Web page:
Since I am not a transformationalist (nor an adherent to that Dutch theologian mentioned earlier), I struggle with the transformational view. I have begun to learn that a strong solid piety, a living out of the spiritual disciplines and contemplative arts, leads to a desire to live out the life of Jesus both helping those in need–as the Bible says, the widow, the orphan, the poor, and the foreigner within our gates–but also leads to a desire to seek the face of God and of our savior more and more. Does the Christian social justice/transformationalist view reciprocate? I do not know.

As for now, I will continue to pray, to meditate on God’s word, to focus on abiding in Jesus…in being present with Him, in seeking wisdom, in personal worship, and see where the Spirit takes me.

What about you? How do these two work together or separately?

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3 Responses to Transformational Piety

  1. Dave Gifford says:

    You say “I focus on piety” and “I am not a transformationalist” so it appears you take a definite side over against the other. I started out heavily on the piety side of things. But I have changed quite a bit. While I definitely focus on the piety side of things in my work and studies (I teach Bible and philosophy and preach and train church leaders), I also have come to appreciate the global, cosmic emphasis in the Bible.

    My logic, as concisely as I can state it, is that

    We were made to bring order to the creation (Gen 1).
    We screwed up, which then affected the earth (Gen 3).
    God is going to transform the creation into a new creation (Rom 8, Col 1).
    So now in Christ God has started a new human race, the church (Eph 2),
    which grows through the piety part (Bible, prayer, worship, etc)
    with two goals in its growth:
    1) we grow in piety in order to be equipped to go out into the world and pull others into that new human race (evangelism, Mt 28, Acts, etc),
    and 2) we grow in piety in order to work together as the new human race to begin bringing order to creation, society, etc the best that we can (finally getting back to Gen 1).

    Our desire gets kindled by the Lord’s prayer, praying for world transformation – that the worship of God’s name, the extension of his kingdom and the doing of his will to become a reality here, just as it is in heaven, and asking for the food, forgiveness and protection necessary to do our part in making that happen. So when I think of evangelism, I don’t limit myself to wanting the person to go to church. I also want them to come back out from church to the world each week and become the full image of God that they were always created to be, caretakers and menders of creation.

    Traditional missions is the means for the piety and church, and ultimately the piety and church are the means for the transformation. The problem comes, as I mentioned on Facebook, when piety minded people confuse means and ends, and get comfy reading their Bible and attending church and leaving it at that, and don’t get to the point of making things better around them. And the other problem comes from transformational minded people becoming impatient or losing their taste for piety, and trying to get to the end (transformation) by other means and crowding out the piety and church from the equation.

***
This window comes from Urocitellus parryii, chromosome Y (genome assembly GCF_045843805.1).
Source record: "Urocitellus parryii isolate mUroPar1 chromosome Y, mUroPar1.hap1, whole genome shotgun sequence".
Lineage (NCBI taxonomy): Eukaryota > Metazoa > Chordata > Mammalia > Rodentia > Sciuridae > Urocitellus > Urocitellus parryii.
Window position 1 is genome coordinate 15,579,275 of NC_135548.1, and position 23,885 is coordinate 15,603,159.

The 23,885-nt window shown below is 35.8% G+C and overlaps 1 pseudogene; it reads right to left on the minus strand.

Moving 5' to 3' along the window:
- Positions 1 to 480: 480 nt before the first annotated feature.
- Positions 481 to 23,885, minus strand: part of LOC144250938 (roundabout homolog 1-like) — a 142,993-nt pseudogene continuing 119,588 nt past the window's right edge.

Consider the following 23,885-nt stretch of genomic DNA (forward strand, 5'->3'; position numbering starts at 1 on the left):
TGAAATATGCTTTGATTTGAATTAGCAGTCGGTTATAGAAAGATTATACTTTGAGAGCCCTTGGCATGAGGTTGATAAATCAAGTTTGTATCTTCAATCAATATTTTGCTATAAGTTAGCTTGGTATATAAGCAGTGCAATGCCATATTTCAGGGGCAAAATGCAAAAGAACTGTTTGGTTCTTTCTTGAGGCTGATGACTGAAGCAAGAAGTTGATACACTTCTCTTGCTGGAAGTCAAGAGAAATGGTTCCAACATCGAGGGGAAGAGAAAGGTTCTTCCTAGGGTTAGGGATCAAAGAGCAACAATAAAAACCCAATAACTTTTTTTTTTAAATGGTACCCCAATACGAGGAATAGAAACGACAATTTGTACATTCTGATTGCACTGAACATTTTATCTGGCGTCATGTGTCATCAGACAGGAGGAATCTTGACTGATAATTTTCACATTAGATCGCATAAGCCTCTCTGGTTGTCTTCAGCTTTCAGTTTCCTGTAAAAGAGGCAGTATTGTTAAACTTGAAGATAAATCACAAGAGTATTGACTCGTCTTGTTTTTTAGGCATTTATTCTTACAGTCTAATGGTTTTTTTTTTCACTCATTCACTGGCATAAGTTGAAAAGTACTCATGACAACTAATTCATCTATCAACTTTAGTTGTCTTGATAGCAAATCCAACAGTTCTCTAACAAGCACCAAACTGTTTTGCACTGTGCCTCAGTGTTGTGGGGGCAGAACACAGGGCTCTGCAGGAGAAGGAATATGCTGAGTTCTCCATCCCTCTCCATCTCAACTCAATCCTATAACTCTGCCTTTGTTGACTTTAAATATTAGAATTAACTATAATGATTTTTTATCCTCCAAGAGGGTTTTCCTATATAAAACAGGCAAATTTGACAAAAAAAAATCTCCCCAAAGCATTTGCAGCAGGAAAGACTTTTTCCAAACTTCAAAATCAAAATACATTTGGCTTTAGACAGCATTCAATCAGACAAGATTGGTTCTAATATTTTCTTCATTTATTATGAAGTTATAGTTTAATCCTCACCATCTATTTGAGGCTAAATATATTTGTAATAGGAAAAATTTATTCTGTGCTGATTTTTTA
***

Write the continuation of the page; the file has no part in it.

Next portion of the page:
Sorry for the length! But I have thought a lot about this important issue you raise, and wanted to offer a perspective that affirms both sides but anchors them in the Word of God. Blessings, Josh.

    • Josh says:

      Thanks for your thoughts, Dave.. and don’t worry about length. The thing about blogs is that blog etiquette (blogiquette?) is that they are to be short and opinion based (maybe with actual references and truth to it too). Yes, I lean more towards piety rather than transformationalists, but I believe that piety needs to lead to biblical justice (as I mentioned earlier in the post… there’s a link to an older blog post up there too about my view on that). I agree that there are many who hide behind piety in order not to Biblical justice. I think there are many who hide behind transformationalism in order not to fully engage the holiness of God…in fact, there are some that will chide pietists for that very thing. I believe that solid true contemplative piety leads to living out biblical justice. My question though still remains–can/will living out a transformatinalistic spirituality lead to contemplative piety. Thanks again for your thoughts and looking at a middle ground.

      • Dave Gifford says:

        To answer your question, Josh, I can’t speak for the piety of those in the CRCNA who actually are squarely in the transformational camp. I am fairly far removed from them here in Mexico City. But I think being involved in helping others outside the flock and doing Good and instigating healthy change forces us to face thorny issues and sitiuations we don’t know how to handle, and the questions and objections of other belief systems we don’t know how to answer. And the inadequacy we feel at facing those things ought naturally to push us to lean on the grace of God, engage in prayer and other spiritual disciplines, dig into his Word for light, and unite in Christian fellowship for support and strength. In that kind of scenario, doctrine becomes a strategic response to our need rather than something we just dabble in by going to conferences. So yes, while the piety is supposed to lead to the transformation, the transformational work should also tend to throw us onto the altar as humble servants who desperately seek provision and strength from the One who sends us out.